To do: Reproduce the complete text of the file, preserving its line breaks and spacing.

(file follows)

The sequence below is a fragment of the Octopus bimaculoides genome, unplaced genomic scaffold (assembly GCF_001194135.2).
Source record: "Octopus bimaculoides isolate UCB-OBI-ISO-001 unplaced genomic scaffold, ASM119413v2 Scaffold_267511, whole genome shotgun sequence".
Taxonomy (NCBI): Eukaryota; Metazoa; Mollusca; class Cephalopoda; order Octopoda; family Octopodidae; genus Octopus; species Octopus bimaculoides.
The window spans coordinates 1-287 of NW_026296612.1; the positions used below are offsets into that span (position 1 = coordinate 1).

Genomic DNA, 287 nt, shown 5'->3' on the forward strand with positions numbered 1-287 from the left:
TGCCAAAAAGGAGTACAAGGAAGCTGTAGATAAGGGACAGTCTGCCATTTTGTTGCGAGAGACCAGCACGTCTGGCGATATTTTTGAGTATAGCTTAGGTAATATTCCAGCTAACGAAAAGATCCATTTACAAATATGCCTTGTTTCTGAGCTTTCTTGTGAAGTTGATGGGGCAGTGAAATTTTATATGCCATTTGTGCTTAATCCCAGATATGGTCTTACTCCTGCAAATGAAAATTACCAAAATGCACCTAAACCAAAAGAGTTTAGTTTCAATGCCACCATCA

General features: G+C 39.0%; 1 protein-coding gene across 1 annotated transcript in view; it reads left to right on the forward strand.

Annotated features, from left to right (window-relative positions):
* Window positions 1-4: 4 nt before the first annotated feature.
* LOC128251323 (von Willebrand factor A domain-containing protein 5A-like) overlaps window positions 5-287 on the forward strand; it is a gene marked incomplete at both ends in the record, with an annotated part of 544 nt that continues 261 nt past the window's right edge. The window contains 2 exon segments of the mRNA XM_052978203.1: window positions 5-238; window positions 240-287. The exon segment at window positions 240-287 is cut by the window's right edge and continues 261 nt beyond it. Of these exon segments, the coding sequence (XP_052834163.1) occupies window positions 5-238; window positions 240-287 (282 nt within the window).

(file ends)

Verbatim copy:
The sequence below is a fragment of the Octopus bimaculoides genome, unplaced genomic scaffold (assembly GCF_001194135.2).
Source record: "Octopus bimaculoides isolate UCB-OBI-ISO-001 unplaced genomic scaffold, ASM119413v2 Scaffold_267511, whole genome shotgun sequence".
Taxonomy (NCBI): Eukaryota; Metazoa; Mollusca; class Cephalopoda; order Octopoda; family Octopodidae; genus Octopus; species Octopus bimaculoides.
The window spans coordinates 1-287 of NW_026296612.1; the positions used below are offsets into that span (position 1 = coordinate 1).

Genomic DNA, 287 nt, shown 5'->3' on the forward strand with positions numbered 1-287 from the left:
TGCCAAAAAGGAGTACAAGGAAGCTGTAGATAAGGGACAGTCTGCCATTTTGTTGCGAGAGACCAGCACGTCTGGCGATATTTTTGAGTATAGCTTAGGTAATATTCCAGCTAACGAAAAGATCCATTTACAAATATGCCTTGTTTCTGAGCTTTCTTGTGAAGTTGATGGGGCAGTGAAATTTTATATGCCATTTGTGCTTAATCCCAGATATGGTCTTACTCCTGCAAATGAAAATTACCAAAATGCACCTAAACCAAAAGAGTTTAGTTTCAATGCCACCATCA

General features: G+C 39.0%; 1 protein-coding gene across 1 annotated transcript in view; it reads left to right on the forward strand.

Annotated features, from left to right (window-relative positions):
* Window positions 1-4: 4 nt before the first annotated feature.
* LOC128251323 (von Willebrand factor A domain-containing protein 5A-like) overlaps window positions 5-287 on the forward strand; it is a gene marked incomplete at both ends in the record, with an annotated part of 544 nt that continues 261 nt past the window's right edge. The window contains 2 exon segments of the mRNA XM_052978203.1: window positions 5-238; window positions 240-287. The exon segment at window positions 240-287 is cut by the window's right edge and continues 261 nt beyond it. Of these exon segments, the coding sequence (XP_052834163.1) occupies window positions 5-238; window positions 240-287 (282 nt within the window).